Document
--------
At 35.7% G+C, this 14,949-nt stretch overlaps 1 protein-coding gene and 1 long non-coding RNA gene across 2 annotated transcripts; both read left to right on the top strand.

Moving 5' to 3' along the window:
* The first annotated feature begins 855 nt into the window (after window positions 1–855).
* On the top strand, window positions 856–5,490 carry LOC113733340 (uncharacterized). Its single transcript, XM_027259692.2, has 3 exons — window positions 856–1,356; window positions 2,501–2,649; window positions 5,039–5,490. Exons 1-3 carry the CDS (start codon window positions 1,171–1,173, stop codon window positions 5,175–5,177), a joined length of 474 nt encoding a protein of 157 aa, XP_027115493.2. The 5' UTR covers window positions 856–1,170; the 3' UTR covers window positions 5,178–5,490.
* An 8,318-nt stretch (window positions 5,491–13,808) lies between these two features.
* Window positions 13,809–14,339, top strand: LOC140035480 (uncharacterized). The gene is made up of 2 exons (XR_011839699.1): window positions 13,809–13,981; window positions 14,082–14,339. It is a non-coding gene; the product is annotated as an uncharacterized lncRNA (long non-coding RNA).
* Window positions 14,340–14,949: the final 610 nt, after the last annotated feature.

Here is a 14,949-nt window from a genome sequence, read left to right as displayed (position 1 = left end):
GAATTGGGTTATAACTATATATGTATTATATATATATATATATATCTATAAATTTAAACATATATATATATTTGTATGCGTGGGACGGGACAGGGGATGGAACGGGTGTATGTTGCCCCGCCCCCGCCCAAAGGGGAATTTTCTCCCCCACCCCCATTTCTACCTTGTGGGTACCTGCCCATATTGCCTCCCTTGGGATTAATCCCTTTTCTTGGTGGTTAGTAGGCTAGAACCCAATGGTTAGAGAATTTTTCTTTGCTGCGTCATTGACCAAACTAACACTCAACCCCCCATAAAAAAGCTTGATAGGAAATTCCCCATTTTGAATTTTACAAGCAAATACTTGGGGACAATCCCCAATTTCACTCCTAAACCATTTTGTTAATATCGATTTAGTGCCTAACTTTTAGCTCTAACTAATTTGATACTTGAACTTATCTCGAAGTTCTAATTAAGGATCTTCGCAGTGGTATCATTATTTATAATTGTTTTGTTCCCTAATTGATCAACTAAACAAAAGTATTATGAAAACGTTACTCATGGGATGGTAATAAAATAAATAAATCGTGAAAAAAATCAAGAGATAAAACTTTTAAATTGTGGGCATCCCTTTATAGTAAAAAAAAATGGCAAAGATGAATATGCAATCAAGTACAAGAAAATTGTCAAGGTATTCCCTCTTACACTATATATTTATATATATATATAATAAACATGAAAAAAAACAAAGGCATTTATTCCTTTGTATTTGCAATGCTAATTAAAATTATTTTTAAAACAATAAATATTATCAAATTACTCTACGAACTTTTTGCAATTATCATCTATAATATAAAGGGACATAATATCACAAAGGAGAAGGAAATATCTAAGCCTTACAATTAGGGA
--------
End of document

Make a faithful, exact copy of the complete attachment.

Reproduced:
At 35.7% G+C, this 14,949-nt stretch overlaps 1 protein-coding gene and 1 long non-coding RNA gene across 2 annotated transcripts; both read left to right on the top strand.

Moving 5' to 3' along the window:
* The first annotated feature begins 855 nt into the window (after window positions 1–855).
* On the top strand, window positions 856–5,490 carry LOC113733340 (uncharacterized). Its single transcript, XM_027259692.2, has 3 exons — window positions 856–1,356; window positions 2,501–2,649; window positions 5,039–5,490. Exons 1-3 carry the CDS (start codon window positions 1,171–1,173, stop codon window positions 5,175–5,177), a joined length of 474 nt encoding a protein of 157 aa, XP_027115493.2. The 5' UTR covers window positions 856–1,170; the 3' UTR covers window positions 5,178–5,490.
* An 8,318-nt stretch (window positions 5,491–13,808) lies between these two features.
* Window positions 13,809–14,339, top strand: LOC140035480 (uncharacterized). The gene is made up of 2 exons (XR_011839699.1): window positions 13,809–13,981; window positions 14,082–14,339. It is a non-coding gene; the product is annotated as an uncharacterized lncRNA (long non-coding RNA).
* Window positions 14,340–14,949: the final 610 nt, after the last annotated feature.

Here is a 14,949-nt window from a genome sequence, read left to right as displayed (position 1 = left end):
GAATTGGGTTATAACTATATATGTATTATATATATATATATATATCTATAAATTTAAACATATATATATATTTGTATGCGTGGGACGGGACAGGGGATGGAACGGGTGTATGTTGCCCCGCCCCCGCCCAAAGGGGAATTTTCTCCCCCACCCCCATTTCTACCTTGTGGGTACCTGCCCATATTGCCTCCCTTGGGATTAATCCCTTTTCTTGGTGGTTAGTAGGCTAGAACCCAATGGTTAGAGAATTTTTCTTTGCTGCGTCATTGACCAAACTAACACTCAACCCCCCATAAAAAAGCTTGATAGGAAATTCCCCATTTTGAATTTTACAAGCAAATACTTGGGGACAATCCCCAATTTCACTCCTAAACCATTTTGTTAATATCGATTTAGTGCCTAACTTTTAGCTCTAACTAATTTGATACTTGAACTTATCTCGAAGTTCTAATTAAGGATCTTCGCAGTGGTATCATTATTTATAATTGTTTTGTTCCCTAATTGATCAACTAAACAAAAGTATTATGAAAACGTTACTCATGGGATGGTAATAAAATAAATAAATCGTGAAAAAAATCAAGAGATAAAACTTTTAAATTGTGGGCATCCCTTTATAGTAAAAAAAAATGGCAAAGATGAATATGCAATCAAGTACAAGAAAATTGTCAAGGTATTCCCTCTTACACTATATATTTATATATATATATAATAAACATGAAAAAAAACAAAGGCATTTATTCCTTTGTATTTGCAATGCTAATTAAAATTATTTTTAAAACAATAAATATTATCAAATTACTCTACGAACTTTTTGCAATTATCATCTATAATATAAAGGGACATAATATCACAAAGGAGAAGGAAATATCTAAGCCTTACAATTAGGGA